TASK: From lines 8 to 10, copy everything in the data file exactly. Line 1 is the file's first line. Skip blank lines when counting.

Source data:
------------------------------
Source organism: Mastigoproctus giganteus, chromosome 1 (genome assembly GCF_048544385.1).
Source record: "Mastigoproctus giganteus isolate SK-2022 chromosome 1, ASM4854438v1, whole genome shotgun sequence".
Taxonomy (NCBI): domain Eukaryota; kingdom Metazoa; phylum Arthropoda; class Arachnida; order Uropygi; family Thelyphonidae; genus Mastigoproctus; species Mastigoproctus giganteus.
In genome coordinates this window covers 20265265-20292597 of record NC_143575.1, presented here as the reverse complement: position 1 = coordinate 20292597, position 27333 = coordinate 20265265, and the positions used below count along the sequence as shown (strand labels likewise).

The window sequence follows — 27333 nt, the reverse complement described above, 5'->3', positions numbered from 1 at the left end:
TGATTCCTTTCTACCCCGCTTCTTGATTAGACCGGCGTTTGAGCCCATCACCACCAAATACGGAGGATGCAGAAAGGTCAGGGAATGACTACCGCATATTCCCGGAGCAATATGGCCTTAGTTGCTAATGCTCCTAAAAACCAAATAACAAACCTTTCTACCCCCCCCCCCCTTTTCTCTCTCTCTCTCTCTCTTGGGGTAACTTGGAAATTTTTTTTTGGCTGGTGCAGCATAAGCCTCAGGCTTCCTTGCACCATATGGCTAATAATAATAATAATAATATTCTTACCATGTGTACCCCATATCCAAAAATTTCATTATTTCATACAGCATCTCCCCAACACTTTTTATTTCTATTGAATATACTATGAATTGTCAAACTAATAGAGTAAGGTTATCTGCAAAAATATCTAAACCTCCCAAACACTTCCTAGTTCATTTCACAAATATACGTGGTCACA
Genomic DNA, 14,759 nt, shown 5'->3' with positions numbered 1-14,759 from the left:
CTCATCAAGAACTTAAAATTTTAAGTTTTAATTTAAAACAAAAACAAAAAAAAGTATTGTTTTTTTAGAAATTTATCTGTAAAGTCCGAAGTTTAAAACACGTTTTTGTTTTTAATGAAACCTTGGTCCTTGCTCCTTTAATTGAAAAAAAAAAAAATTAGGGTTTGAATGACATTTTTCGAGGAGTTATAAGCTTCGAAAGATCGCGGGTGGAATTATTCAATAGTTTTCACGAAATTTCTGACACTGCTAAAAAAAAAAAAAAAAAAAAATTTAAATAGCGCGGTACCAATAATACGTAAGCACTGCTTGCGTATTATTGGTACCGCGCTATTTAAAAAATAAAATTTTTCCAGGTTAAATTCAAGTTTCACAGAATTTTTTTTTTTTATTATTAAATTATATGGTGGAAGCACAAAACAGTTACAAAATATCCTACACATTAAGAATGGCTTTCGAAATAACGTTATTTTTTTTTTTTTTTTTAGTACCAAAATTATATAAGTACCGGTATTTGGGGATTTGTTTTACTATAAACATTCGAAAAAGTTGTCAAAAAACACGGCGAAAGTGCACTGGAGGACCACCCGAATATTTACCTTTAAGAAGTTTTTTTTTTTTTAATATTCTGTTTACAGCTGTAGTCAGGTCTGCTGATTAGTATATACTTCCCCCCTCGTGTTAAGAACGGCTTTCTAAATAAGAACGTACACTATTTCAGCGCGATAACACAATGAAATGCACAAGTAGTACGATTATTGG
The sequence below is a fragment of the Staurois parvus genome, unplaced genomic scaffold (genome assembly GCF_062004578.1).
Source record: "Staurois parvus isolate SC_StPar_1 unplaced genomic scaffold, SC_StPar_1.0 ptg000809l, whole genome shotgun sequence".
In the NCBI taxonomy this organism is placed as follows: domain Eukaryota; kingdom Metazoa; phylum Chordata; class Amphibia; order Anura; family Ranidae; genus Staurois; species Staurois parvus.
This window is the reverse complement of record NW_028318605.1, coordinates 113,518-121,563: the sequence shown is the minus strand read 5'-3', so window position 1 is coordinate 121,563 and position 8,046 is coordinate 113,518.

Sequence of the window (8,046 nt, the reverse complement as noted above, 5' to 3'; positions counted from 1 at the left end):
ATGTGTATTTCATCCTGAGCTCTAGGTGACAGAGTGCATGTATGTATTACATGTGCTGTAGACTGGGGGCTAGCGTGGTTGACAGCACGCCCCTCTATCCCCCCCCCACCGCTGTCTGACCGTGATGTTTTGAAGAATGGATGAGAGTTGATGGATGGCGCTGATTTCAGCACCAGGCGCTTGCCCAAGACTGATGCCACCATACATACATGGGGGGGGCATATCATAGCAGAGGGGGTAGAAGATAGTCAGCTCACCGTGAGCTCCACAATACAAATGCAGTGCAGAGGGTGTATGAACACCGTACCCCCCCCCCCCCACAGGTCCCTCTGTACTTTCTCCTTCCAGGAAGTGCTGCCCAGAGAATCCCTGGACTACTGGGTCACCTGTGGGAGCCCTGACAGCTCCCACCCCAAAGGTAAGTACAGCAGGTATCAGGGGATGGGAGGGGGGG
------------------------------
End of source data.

CTCATCAAGAACTTAAAATTTTAAGTTTTAATTTAAAACAAAAACAAAAAAAAGTATTGTTTTTTTAGAAATTTATCTGTAAAGTCCGAAGTTTAAAACACGTTTTTGTTTTTAATGAAACCTTGGTCCTTGCTCCTTTAATTGAAAAAAAAAAAAATTAGGGTTTGAATGACATTTTTCGAGGAGTTATAAGCTTCGAAAGATCGCGGGTGGAATTATTCAATAGTTTTCACGAAATTTCTGACACTGCTAAAAAAAAAAAAAAAAAAAAATTTAAATAGCGCGGTACCAATAATACGTAAGCACTGCTTGCGTATTATTGGTACCGCGCTATTTAAAAAATAAAATTTTTCCAGGTTAAATTCAAGTTTCACAGAATTTTTTTTTTTTATTATTAAATTATATGGTGGAAGCACAAAACAGTTACAAAATATCCTACACATTAAGAATGGCTTTCGAAATAACGTTATTTTTTTTTTTTTTTTTAGTACCAAAATTATATAAGTACCGGTATTTGGGGATTTGTTTTACTATAAACATTCGAAAAAGTTGTCAAAAAACACGGCGAAAGTGCACTGGAGGACCACCCGAATATTTACCTTTAAGAAGTTTTTTTTTTTTTAATATTCTGTTTACAGCTGTAGTCAGGTCTGCTGATTAGTATATACTTCCCCCCTCGTGTTAAGAACGGCTTTCTAAATAAGAACGTACACTATTTCAGCGCGATAACACAATGAAATGCACAAGTAGTACGATTATTGG
The sequence below is a fragment of the Staurois parvus genome, unplaced genomic scaffold (genome assembly GCF_062004578.1).
Source record: "Staurois parvus isolate SC_StPar_1 unplaced genomic scaffold, SC_StPar_1.0 ptg000809l, whole genome shotgun sequence".